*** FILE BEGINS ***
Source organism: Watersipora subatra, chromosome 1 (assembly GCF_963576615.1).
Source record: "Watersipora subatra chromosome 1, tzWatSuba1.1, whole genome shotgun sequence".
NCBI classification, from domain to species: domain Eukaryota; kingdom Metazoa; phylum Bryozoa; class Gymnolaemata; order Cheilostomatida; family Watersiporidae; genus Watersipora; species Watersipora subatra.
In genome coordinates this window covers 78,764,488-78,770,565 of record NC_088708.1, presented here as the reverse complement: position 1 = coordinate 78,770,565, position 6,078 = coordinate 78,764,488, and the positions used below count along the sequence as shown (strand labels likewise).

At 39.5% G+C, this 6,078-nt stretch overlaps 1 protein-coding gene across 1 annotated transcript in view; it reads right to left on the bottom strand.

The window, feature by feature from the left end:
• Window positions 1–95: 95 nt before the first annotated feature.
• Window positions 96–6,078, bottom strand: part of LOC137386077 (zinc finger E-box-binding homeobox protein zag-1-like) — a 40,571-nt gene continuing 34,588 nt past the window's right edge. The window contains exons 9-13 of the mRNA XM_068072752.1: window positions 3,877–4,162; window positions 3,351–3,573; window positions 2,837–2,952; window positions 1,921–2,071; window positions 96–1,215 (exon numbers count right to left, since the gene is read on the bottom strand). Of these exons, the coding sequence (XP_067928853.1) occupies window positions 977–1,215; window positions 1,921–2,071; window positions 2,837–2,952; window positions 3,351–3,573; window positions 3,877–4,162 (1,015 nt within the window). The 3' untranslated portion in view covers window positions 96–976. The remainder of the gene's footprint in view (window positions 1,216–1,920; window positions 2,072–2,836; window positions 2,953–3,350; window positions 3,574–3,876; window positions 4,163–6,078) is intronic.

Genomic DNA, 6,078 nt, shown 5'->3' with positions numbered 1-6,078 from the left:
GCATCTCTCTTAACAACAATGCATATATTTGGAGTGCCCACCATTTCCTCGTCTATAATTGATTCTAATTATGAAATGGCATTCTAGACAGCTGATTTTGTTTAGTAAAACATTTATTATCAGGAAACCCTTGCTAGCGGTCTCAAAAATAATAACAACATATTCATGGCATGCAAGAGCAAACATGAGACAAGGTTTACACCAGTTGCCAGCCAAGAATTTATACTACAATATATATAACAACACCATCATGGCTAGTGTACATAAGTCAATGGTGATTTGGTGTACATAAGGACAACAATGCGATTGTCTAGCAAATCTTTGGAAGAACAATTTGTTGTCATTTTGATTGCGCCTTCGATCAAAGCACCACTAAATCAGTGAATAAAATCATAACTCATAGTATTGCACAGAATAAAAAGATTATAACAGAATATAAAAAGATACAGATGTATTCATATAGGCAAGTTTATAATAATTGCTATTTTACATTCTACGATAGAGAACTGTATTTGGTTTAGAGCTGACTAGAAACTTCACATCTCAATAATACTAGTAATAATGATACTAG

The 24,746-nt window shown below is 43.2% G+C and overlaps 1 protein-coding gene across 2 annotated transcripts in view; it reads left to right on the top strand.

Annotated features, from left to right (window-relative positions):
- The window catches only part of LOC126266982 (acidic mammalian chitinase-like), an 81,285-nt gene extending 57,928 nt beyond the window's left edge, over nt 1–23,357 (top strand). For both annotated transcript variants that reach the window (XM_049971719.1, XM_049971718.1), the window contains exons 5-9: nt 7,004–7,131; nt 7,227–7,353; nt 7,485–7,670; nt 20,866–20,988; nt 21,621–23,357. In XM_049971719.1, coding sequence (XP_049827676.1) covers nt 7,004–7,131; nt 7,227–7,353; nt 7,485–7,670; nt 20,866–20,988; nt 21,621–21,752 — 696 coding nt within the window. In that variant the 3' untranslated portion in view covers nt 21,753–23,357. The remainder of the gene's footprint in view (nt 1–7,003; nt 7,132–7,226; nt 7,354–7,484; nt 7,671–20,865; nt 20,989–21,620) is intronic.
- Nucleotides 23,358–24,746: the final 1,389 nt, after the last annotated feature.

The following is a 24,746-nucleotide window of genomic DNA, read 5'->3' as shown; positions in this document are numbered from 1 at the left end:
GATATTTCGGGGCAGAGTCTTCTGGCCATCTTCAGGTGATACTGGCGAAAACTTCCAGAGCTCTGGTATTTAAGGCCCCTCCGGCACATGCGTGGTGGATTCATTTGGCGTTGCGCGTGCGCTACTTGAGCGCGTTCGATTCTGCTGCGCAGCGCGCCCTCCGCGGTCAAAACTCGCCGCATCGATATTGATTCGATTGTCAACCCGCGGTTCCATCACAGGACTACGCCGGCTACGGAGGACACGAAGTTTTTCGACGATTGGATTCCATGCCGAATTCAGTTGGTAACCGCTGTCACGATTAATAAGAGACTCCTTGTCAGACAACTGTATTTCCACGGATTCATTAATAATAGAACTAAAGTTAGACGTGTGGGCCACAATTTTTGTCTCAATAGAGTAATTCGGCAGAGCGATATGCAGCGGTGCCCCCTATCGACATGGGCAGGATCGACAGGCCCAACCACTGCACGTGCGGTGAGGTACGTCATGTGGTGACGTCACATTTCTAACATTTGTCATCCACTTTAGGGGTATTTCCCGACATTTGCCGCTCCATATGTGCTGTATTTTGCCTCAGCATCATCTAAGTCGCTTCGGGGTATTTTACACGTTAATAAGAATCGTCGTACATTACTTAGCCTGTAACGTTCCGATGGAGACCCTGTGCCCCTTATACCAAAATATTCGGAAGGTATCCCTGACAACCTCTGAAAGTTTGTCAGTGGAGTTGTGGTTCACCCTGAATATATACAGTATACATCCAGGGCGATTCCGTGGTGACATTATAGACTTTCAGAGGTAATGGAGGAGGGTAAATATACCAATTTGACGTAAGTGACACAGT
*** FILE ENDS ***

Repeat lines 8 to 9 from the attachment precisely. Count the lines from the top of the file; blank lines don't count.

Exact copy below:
• Window positions 96–6,078, bottom strand: part of LOC137386077 (zinc finger E-box-binding homeobox protein zag-1-like) — a 40,571-nt gene continuing 34,588 nt past the window's right edge. The window contains exons 9-13 of the mRNA XM_068072752.1: window positions 3,877–4,162; window positions 3,351–3,573; window positions 2,837–2,952; window positions 1,921–2,071; window positions 96–1,215 (exon numbers count right to left, since the gene is read on the bottom strand). Of these exons, the coding sequence (XP_067928853.1) occupies window positions 977–1,215; window positions 1,921–2,071; window positions 2,837–2,952; window positions 3,351–3,573; window positions 3,877–4,162 (1,015 nt within the window). The 3' untranslated portion in view covers window positions 96–976. The remainder of the gene's footprint in view (window positions 1,216–1,920; window positions 2,072–2,836; window positions 2,953–3,350; window positions 3,574–3,876; window positions 4,163–6,078) is intronic.

Genomic DNA, 6,078 nt, shown 5'->3' with positions numbered 1-6,078 from the left: